There are ARES emergency communications nets that welcome check ins even from non ARES members on both HF and VHF/UHF. The Wisconsin ARES group runs an HF net on 3967 LSB every Sunday morning at 8 AM local time and can be heard throughout Wisconsin and most of the adjacent states. They’re a very professional bunch and if you want to learn how to deal with formal messages, cope with poor propagation conditions and high noise levels and operate under less than excellent conditions, that net and others like it are highly recommended.
If you dabble with the digital modes and haven’t already done so, take a look at JS8Call. It is based on the FT8 mode so it yields remarkable results even with less than ideal equipment and works very well indeed if you run QRP. And unlike FT8 which is largely for nothing but making contacts to stick in your log book, you can actually have conversations with people using JS8Call. Granted, it isn’t fast, I think it maxes out at about 15-20 words per minute, but because it works so well with poor antennas, low power levels, etc. it’s worth the effort. Versions are available for Windows, Linux, the RaspberryPI and OSX. It has a lot of features that you might find appealing, including message relaying. It is still in beta testing and is not available for general use yet. But you can get it by joining the JS8Call group at https://groups.io/g/js8call. The RaspberryPI version would seem to be especially appealing to off-grid people because of its small size and low power consumption. Pair it with an SSB capable QRP transceiver and a wire antenna and you’d have a complete system small enough to fit into a fanny pack. Once I finally get all my gear moved into the new location and find everything I plan on giving that a try.
If you decide to give JS8 a try look for KC9YGN on 7078 on 40 meters. That’s where I’ve been hanging out of late
Randall reinforces my main point: There are plenty of opportunities to participate even though they may not be specifically for off grid operators.
Thought I’d pass on this information, I’ve enjoyed this blog and have learned things along the way. The Net in my area, is on GMRS ( no call sign, though I am licensed for GMRS and a licensed Tech you’ll use your assigned AmRRON call sign.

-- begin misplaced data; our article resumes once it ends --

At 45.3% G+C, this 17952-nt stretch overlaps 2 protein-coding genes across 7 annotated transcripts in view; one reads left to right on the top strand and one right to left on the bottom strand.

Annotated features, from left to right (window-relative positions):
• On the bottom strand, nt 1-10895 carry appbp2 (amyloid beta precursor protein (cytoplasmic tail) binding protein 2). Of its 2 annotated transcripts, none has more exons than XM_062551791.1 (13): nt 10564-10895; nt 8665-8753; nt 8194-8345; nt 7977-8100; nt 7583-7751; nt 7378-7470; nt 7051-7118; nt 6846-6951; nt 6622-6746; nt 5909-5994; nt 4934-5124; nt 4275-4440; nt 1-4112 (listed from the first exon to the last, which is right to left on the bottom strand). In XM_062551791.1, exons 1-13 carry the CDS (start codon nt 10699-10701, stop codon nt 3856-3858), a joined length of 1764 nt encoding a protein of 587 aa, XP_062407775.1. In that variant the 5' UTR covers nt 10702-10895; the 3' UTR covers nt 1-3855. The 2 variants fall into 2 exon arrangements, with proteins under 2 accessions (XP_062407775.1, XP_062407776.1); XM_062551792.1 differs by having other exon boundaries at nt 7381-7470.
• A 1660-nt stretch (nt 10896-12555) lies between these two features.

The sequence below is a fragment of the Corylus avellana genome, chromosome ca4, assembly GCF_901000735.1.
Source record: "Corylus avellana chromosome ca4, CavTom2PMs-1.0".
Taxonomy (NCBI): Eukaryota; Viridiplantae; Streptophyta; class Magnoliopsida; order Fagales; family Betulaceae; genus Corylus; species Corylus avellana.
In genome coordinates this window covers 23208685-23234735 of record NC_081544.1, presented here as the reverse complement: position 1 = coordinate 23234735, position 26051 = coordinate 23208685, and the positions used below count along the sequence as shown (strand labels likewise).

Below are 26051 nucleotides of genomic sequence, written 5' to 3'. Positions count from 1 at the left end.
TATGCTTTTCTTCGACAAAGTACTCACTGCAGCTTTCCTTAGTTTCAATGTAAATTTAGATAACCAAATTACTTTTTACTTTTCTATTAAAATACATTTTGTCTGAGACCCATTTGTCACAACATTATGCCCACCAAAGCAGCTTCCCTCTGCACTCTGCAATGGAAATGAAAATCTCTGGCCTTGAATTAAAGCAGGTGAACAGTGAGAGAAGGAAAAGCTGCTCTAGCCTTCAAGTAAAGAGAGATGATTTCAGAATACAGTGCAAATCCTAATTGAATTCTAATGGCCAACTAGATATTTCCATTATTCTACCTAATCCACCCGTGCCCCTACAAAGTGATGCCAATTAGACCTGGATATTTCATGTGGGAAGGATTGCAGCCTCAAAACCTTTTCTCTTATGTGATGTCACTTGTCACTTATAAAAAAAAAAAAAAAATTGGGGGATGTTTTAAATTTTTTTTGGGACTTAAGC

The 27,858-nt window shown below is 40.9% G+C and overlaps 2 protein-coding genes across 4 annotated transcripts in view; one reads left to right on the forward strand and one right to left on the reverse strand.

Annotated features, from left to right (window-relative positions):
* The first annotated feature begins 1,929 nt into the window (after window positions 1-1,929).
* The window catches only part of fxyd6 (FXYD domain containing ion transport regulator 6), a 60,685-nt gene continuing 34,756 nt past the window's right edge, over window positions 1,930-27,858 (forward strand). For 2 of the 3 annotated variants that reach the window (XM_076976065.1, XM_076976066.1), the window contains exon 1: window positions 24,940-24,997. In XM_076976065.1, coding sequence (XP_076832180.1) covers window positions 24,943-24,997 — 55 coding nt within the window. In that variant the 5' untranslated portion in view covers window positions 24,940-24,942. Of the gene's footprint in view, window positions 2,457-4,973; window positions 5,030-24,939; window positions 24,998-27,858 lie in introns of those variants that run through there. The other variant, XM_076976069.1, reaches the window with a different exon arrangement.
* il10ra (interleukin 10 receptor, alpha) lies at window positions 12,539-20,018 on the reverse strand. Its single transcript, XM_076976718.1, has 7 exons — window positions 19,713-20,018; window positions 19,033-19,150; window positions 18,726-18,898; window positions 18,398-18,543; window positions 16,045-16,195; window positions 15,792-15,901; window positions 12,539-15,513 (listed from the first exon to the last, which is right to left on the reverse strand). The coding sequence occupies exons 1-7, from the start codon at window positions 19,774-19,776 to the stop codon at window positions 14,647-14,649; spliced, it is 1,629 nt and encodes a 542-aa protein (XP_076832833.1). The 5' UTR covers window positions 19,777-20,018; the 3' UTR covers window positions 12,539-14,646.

Thanks, for at times enlightening me
HOW TO GET STARTED AS AN AMRRON OPERATOR
AmRRON (American Redoubt Radio Operators Network) is a network of Preppers, Patriots and Redoubters who have volunteered to keep each other connected when other means of communications are unavailable or unreliable.
It is not always easy to know where to get started. To help you get on the right track, we put together a checklist showing how to get started as an active AmRRON member.
CHECKLIST for new AmRRON Operators:
Visit the ‘about’ page and watch the video “Introduction to AmRRON” video!
Watch “Introduction to the CH3 Project” video
Join AmRRON (if you are not already a member) and you will be assigned an AmRRON Call Sign and will have access to the Member Directory.
Print the Communications S.O.I. your communications binder so you know what frequency and/or channel to meet up on during an emergency or during practice nets.
Check your comms equipment and update/purchase equipment if necessary If possible, study to obtain your Ham Technician License. Getting your Ham License will expand your communications options and network. Join or Start a Scheduled Net in your City/State to connect with other AmRRON operators and practice using your equipment.
Getting your “Comms Up” now and learning how to use your equipment and building a network will prepare you and your family to be connected in an event where standard communications fail. There are several helpful tools and articles on the AmRRON website. Welcome to AmRRON!
*If you are viewing this document hard copy, it is available at http://www.AmRRON.com under the “communications resources” tab with links to the items in the check list above.
Thanks for passing the information along!
Excellent discussion. I’ve earned a lot just reading through the material. I have ready access to at least three local radio clubs, all of which have multiple repeaters. Some operate nets at a fixed day/time, others have drive-time nets each morning/evening, etc. -the point being it’s easy to get on the air w/ UHF/VHF, and communicate/learn operations/deal w/ issues as they arise (yours or others), and become proficient/or not, in communicating. Yet I seem to get on-the-air too infrequently. I’ve missed my goal of upgrading my license twice. If I could only get on the air each week, as often as I’ve been out shoveling/snow blowing, I’d be sooo happy. The other day, I remarked to several folks that I hadn’t held a snow shovel all day! SAD! I look forward to sunny days in the park, using my (as yet unused) photovoltaic-fueled batteries to communicate on repeaters or not, with other operators and club members. And upgrading my license within the next 4 months! June 1 !! Alas, this week’s forecast is for more COLD weather. Thanks everyone for your comments!
Keep trying for that upgrade, Mike. I know personal and family commitments can slow things down, but if you can find even just a little time the results will be very worthwhile.